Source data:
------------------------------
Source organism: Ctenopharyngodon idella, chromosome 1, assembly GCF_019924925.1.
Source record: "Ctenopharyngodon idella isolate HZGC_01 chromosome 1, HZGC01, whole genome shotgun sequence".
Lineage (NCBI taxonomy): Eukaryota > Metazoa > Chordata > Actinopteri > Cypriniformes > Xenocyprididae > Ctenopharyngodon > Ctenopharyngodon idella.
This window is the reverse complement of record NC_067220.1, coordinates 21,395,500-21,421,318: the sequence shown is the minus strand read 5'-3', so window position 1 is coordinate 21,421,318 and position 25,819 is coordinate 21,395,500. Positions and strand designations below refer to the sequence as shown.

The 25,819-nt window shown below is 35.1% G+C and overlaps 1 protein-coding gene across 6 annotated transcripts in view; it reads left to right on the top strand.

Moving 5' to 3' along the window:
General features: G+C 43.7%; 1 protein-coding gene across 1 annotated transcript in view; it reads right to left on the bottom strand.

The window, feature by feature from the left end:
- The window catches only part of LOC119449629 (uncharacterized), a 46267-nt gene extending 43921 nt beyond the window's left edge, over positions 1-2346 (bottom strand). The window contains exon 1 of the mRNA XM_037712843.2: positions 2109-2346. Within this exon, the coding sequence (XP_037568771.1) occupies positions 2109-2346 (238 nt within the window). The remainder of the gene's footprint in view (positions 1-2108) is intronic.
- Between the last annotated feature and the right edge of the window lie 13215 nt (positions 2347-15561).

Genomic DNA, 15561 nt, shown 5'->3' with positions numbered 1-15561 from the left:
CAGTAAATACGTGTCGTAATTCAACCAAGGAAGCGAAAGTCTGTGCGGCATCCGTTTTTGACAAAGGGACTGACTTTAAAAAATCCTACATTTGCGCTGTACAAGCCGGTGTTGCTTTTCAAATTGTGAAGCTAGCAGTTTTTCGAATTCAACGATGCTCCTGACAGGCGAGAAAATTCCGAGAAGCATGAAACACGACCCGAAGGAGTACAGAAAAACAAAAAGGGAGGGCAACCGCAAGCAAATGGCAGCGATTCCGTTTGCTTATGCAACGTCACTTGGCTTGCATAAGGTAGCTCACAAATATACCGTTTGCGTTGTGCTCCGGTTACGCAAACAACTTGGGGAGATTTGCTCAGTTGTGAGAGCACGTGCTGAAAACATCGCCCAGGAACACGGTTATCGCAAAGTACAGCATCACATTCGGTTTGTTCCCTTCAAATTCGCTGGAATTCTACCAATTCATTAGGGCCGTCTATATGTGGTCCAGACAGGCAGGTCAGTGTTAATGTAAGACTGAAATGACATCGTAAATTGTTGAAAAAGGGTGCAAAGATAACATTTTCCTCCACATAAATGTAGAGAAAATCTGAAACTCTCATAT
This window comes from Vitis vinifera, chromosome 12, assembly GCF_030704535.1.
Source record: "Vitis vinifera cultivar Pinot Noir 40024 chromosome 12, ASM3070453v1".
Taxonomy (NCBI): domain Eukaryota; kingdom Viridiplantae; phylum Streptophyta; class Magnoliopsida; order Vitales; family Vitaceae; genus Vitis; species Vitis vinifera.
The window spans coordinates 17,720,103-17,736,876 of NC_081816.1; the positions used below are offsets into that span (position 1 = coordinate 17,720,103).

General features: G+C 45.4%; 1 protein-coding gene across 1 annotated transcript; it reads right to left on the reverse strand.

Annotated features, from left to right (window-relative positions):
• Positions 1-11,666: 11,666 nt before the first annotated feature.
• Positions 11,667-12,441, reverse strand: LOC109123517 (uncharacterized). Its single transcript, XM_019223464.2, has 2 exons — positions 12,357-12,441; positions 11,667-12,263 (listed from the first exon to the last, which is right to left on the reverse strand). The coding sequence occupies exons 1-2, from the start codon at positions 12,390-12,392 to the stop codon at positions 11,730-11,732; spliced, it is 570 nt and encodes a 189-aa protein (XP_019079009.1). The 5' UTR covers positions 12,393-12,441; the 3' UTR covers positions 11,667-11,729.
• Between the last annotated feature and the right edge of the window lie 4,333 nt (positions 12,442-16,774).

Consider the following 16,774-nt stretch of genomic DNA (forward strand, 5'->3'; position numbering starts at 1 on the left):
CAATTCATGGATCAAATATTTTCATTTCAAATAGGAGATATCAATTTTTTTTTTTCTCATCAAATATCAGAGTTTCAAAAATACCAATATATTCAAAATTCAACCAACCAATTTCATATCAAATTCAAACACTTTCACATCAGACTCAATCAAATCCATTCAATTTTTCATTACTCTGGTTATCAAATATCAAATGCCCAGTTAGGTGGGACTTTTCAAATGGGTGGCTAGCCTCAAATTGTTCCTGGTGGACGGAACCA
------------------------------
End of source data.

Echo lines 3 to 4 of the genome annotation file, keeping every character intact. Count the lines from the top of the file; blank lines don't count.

Lineage (NCBI taxonomy): Eukaryota > Metazoa > Chordata > Actinopteri > Cypriniformes > Xenocyprididae > Ctenopharyngodon > Ctenopharyngodon idella.
This window is the reverse complement of record NC_067220.1, coordinates 21,395,500-21,421,318: the sequence shown is the minus strand read 5'-3', so window position 1 is coordinate 21,421,318 and position 25,819 is coordinate 21,395,500. Positions and strand designations below refer to the sequence as shown.